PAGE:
The Fight For The Respect For Marriage Act


Miles Meschter (he/him), Staff Writer

On December 13th, 2022, President Biden signed the Respect For Marriage Act into law after congressional Democrats and a faction of Republicans voted in favor. The bill is one of the few civil rights legislation explicitly protecting Americans who identify as LGBTQ+. It overturns the Defense of Marriage Act of 1996 (DOMA), le- gislation that barred the federal government from recognizing same-sex marriage. And now requires that such marriages, as well as interracial marriages, be respec- ted and acknowledged nationwide.

The Respect for Marriage Act was first proposed to the House in 2009 by Rep. Je- rrold Nadler (D-NY), who in his announcement called DOMA an “ugly law” to be sent to the history books. His proposal was met with 91 Democratic co-sponsors, along with former president Bill Clinton who signed the 1996 bill into law.

When the DOMA was introduced to congress by Southern Republicans, Clinton had criticized the bill as unnecessary. Yet Clinton was politically motivated to appeal to moderate voters, especially with the 1996 Presidential Election approa- ching, hefaced Republican and Democrat support in congress that could override his veto. Ultimately deciding to side with the bill, Clinton signed it privately, with the decision angering some of his administration.

Later, Clinton became publicly supportive of same-sex marriage in 2009, preceding both Obama and Biden. By 2011, the bill received its first Republican co-sponsor, and was supported by President Obama. Unfortunately, the legislation’s popula- rity was fleeting before it was blocked in committee, and was unsuccessfully in- troduced to the 112th, 113th, and 114th sessions in congress. Despite the political barriers, sections of DOMA were found unconstitutional by Attorney General Eric Holder in 2011, and was repealed by the U.S. Supreme Court in 2013. The landmark court cases of United States v. Windsor and Obergefell v. Hodges required the federal government to recognize same-sex marriage where it was allowed.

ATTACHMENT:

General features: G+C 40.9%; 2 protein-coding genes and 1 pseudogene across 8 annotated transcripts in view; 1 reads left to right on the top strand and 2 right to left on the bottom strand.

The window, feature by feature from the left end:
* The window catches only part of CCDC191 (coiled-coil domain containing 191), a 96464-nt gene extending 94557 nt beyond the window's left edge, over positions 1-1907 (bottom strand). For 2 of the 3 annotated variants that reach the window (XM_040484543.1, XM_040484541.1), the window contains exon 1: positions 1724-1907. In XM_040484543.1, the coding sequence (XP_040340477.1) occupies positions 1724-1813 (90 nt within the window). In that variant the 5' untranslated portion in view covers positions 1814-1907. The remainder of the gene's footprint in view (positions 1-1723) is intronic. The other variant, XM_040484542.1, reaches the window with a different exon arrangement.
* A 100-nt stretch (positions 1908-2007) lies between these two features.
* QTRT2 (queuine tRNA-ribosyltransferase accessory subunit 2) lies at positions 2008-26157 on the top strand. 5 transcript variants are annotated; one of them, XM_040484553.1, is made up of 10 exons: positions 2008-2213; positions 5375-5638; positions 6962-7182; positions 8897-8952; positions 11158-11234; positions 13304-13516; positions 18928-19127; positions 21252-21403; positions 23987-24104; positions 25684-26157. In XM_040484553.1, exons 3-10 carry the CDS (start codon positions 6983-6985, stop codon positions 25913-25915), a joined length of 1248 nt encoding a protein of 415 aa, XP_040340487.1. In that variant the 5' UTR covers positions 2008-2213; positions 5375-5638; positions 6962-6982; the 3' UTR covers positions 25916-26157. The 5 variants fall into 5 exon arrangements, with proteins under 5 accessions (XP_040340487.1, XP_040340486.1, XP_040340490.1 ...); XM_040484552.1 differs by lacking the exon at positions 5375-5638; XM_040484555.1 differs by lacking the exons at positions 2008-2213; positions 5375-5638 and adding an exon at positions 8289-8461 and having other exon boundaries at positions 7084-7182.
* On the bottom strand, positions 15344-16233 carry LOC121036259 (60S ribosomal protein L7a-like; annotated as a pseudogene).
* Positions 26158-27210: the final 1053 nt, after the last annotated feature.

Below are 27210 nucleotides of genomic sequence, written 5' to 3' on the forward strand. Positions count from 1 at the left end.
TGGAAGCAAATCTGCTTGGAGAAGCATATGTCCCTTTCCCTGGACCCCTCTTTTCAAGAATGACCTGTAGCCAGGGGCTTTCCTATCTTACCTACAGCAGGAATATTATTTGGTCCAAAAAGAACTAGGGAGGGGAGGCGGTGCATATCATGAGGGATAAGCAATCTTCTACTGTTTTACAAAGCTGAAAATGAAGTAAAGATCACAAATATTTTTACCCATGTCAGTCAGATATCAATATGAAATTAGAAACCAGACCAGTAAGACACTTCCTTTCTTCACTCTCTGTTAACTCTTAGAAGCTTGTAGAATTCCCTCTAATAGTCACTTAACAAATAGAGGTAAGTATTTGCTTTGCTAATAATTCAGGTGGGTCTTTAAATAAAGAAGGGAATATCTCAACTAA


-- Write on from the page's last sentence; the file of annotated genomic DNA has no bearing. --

New momentum was brought to The Respect For Marriage Act when in 2022, con- servative Justice Clarence Thomas stated that same-sex marriage be reconsidered by the courts, inciting concern. Rep. Nadler introduced the Act with co-sponsors of both parties in the House and Senate. This session included a revision to the bill that also codified protections for interracial marriage. For the first time, the bill passed the U.S. House with 267 votes in favor, 220 Democrats and 47 Republicans. It passed the Senate in November with 61 “ays”, of those, 12 were Republicans and 49 were Democrats. Before reaching the President, the bill had to be sent back to the House after Senators had amended the text to include religious liberty protections.

The Respect For Marriage Act finally left Congress on December 8th, 2022, and was signed into law by President Biden 5 days later. Biden was among the 84 senators who had previously voted in favor of the bill’s opponent, DOMA, in 1996.

The impact of the act is nuanced. It secures the 2015 court decision in Obergefell v. Hodges that same-sex marriage be recognized by all states and valid throughout. If the increasingly conservative Supreme Court decides to repeal the 2015 decision, the Respect for Marriage Act still secures federal recognition for all couples. With legal precedent and protections in flux, the Respect For Marriage Act cements the government’s commitment to due process and equal protection for marriage. It is a layer of security to ensure that licenses can still be provided to gay, lesbian, and interracial couples.

In a political climate where legislation falls along tight party lines, the act was a break from gridlock and received an unexpected level of favorability. This protec- tion by the U.S. government is one step closer to truly reflecting public opinion, where 70% of Americans support legalization of same-sex marriage.